Research carried out by Scottish Widows has found that one in three people don’t understand how a Lasting Power of Attorney works. We take a look at the key issues to be aware of.

A Lasting Power of Attorney or LPA is a legal document that gives authority to a trusted attorney chosen by you, enabling them to deal with your affairs on your behalf should you ever lose the ability to manage them yourself.

Without an LPA, your loved ones could have a great deal of difficulty in helping you and making decisions on your behalf, should the need ever arise.

You need an LPA even if you are married

It is a common misconception that your spouse will be able to make decisions for you, if this was necessary. In fact, this is not the case. Should you lose the ability to manage matters, no-one can do things on your behalf until they have the legal authority to do so.

This means that no-one will be able to pay bills for you or arrange your care. If you have not made an LPA, your loved ones will have to apply to the Court of Protection for a deputyship order giving them authority to act for you. This is a much longer process than putting an LPA in place and is more expensive, both to make the application and on an ongoing basis.

Choosing the right attorney is crucial

Acting as someone’s attorney can be onerous. Dealing with someone’s property and financial affairs will be time-consuming and can also be complicated. They will also need to keep detailed records of all the transactions carried out on your behalf.

This means that it is very important to think about who you appoint to be your attorney. It will need to be someone who will be able to manage the role and who will have the time to devote to it. It is often advisable to select someone who is younger than you so that they are likely to be able to take on the task should it be necessary in the future.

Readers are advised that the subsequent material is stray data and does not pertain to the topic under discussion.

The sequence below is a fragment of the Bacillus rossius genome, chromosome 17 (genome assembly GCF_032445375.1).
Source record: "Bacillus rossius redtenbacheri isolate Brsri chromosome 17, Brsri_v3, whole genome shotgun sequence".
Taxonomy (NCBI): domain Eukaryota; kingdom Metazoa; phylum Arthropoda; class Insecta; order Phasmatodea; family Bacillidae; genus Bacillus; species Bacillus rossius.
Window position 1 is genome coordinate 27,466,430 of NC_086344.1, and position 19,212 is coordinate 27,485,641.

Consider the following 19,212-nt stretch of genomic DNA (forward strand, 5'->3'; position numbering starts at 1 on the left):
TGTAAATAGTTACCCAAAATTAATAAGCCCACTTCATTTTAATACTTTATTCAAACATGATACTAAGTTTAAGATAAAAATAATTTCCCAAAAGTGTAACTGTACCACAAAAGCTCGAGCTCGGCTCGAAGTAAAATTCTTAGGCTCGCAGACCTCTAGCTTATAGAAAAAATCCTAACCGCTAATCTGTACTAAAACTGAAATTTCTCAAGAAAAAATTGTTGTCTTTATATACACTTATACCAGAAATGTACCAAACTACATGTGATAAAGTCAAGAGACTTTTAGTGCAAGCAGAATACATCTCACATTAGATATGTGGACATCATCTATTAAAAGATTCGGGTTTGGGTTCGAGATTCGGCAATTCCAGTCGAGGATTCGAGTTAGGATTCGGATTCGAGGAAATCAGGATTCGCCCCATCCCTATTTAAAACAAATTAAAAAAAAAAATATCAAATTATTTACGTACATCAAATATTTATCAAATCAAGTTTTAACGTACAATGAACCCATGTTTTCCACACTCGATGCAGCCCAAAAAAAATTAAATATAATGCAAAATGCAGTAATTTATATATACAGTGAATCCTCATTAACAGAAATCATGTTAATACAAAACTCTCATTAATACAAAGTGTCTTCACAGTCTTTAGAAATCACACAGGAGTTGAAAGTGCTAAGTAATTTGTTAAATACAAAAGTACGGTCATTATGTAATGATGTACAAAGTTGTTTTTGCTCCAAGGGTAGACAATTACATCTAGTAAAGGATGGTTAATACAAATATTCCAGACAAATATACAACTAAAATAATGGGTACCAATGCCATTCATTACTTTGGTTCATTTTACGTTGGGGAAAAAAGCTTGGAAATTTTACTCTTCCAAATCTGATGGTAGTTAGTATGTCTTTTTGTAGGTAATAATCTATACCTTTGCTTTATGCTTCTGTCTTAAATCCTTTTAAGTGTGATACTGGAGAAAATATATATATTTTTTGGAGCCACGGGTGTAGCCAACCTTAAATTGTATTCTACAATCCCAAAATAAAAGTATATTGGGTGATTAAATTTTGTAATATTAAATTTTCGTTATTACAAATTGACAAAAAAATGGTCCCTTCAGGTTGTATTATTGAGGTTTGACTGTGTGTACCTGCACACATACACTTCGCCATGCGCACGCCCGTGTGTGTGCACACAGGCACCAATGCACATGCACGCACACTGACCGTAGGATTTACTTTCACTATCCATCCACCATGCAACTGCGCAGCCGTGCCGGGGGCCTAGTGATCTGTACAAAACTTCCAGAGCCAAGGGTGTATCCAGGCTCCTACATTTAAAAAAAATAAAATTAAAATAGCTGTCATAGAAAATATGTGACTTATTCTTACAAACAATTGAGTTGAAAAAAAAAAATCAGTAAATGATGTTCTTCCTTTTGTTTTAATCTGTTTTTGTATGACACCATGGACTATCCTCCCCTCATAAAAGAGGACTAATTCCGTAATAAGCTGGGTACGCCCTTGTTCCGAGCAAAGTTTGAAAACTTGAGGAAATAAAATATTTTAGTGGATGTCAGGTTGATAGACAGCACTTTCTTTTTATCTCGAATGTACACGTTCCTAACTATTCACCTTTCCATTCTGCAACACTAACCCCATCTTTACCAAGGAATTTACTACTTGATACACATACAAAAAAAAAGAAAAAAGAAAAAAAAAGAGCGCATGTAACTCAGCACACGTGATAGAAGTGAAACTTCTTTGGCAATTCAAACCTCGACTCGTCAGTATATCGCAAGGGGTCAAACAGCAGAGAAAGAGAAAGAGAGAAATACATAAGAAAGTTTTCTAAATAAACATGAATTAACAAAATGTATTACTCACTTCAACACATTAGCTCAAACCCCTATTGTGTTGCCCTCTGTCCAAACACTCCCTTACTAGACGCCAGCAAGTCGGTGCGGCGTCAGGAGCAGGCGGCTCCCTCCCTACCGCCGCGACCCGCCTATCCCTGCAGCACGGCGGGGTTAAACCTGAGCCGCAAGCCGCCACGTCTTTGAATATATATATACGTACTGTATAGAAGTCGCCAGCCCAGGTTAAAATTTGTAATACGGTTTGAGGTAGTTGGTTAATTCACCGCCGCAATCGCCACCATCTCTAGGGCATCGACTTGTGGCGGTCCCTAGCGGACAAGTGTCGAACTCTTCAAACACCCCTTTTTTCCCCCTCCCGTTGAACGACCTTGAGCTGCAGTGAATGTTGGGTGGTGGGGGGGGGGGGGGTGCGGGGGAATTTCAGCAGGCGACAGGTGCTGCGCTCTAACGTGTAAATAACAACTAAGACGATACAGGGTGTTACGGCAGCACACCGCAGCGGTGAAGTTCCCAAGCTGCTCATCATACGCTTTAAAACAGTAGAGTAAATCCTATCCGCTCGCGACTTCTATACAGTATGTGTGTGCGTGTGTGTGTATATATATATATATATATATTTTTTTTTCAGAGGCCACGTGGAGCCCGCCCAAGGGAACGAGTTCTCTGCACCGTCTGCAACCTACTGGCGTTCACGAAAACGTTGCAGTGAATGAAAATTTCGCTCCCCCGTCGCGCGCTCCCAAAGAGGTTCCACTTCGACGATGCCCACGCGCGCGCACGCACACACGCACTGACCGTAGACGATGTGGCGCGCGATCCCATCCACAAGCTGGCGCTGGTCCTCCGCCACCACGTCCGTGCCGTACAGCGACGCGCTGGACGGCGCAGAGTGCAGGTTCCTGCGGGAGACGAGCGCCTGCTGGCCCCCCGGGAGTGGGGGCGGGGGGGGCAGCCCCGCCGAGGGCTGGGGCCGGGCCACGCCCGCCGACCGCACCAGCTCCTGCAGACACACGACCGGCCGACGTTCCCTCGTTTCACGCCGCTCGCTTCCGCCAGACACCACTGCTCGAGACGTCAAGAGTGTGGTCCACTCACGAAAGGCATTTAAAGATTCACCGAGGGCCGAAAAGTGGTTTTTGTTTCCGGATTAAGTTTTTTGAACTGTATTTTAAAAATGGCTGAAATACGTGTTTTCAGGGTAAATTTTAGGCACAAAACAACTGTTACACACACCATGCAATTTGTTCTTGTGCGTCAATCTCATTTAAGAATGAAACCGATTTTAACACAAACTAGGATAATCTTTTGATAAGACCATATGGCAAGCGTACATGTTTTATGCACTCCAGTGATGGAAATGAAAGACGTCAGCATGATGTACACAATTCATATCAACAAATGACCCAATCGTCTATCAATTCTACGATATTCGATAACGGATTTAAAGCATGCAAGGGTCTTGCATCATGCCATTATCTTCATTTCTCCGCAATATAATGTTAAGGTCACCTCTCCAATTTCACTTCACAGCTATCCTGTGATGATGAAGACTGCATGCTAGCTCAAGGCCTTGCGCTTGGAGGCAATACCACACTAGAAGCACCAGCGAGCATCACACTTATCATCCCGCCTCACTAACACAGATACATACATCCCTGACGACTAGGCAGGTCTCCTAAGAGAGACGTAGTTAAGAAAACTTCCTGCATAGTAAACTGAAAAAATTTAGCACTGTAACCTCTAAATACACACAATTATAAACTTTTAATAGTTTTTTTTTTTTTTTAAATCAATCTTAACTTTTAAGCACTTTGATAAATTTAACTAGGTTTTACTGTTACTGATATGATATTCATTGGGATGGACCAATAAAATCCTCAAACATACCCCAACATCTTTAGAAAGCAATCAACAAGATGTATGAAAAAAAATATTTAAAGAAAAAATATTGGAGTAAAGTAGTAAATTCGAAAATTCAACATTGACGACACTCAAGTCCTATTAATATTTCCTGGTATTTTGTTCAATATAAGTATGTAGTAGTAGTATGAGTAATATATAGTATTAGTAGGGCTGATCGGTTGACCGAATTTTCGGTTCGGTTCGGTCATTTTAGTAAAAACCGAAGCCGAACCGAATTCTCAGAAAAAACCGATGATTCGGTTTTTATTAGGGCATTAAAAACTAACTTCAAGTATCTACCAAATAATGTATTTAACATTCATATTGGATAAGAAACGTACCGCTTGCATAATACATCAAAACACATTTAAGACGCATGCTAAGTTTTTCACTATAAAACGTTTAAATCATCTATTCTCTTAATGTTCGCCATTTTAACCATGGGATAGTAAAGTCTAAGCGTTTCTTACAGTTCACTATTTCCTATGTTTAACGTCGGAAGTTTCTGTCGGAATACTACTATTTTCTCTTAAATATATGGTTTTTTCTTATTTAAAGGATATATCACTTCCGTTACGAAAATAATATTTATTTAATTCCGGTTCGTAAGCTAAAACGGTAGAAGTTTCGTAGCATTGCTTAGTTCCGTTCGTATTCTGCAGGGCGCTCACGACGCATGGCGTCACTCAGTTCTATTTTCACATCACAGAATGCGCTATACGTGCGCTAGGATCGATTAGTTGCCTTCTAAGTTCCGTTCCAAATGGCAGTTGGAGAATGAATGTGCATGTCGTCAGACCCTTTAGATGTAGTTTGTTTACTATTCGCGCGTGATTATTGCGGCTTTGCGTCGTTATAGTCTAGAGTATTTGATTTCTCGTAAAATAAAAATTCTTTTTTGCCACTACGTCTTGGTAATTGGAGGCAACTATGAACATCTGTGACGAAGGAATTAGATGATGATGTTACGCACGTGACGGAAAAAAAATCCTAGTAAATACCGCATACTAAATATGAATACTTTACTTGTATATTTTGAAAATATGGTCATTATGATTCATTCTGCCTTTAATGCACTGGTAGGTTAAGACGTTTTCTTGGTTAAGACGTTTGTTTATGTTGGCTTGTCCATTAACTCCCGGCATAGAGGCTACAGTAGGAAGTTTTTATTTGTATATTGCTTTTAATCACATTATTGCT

You can appoint a back-up attorney who can act if your first choice is unable or unwilling to do if the time comes.

Once you lose capacity, it is too late to make an LPA

You need to have the mental capacity to make an LPA, so it is important to put this in place sooner rather than later. It might not be too late if someone is in the early stages of mental deterioration however. Provided they understand what they are signing and the implications, they may still be able to make an LPA. They will need to take professional advice before signing and an expert will need to certify that they have the requisite level of understanding.

The best course of action is to make an LPA now. It can then be kept in case it is ever needed.

There are two different types of LPA that you can make

There are two different types of LPA and you can make either or both. They are:

  • A property and financial affairs LPA; and
  • A health and welfare LPA

A property and financial affairs LPA allows your attorney to deal with matters such as accessing your bank account, managing your investments and paying bills.

A health and welfare LPA gives your attorney the authority to arrange your care, decide on your day-to-day activities and consent to medical treatment on your behalf.

Over four-fifths of over-55s do not have an LPA in place

Studies have found that some people are not sure when the right time is to make an LPA. It is good practice to make one straightaway. If it is not needed, then it need never be used. If it is needed, your loved ones will be able to ensure that you get the assistance you need with your affairs as soon as this is necessary, should it ever be. This could be in the event of a short-term incapacity, such as a stay in hospital, or a long-term loss of ability.

The LPA form includes safeguards, including the option to name individuals whom you would like to be informed before the document is used. You can also appoint two or more attorneys to act together if you wish.

Making an LPA is the best way of ensuring that your affairs can be managed seamlessly, should this ever be needed.


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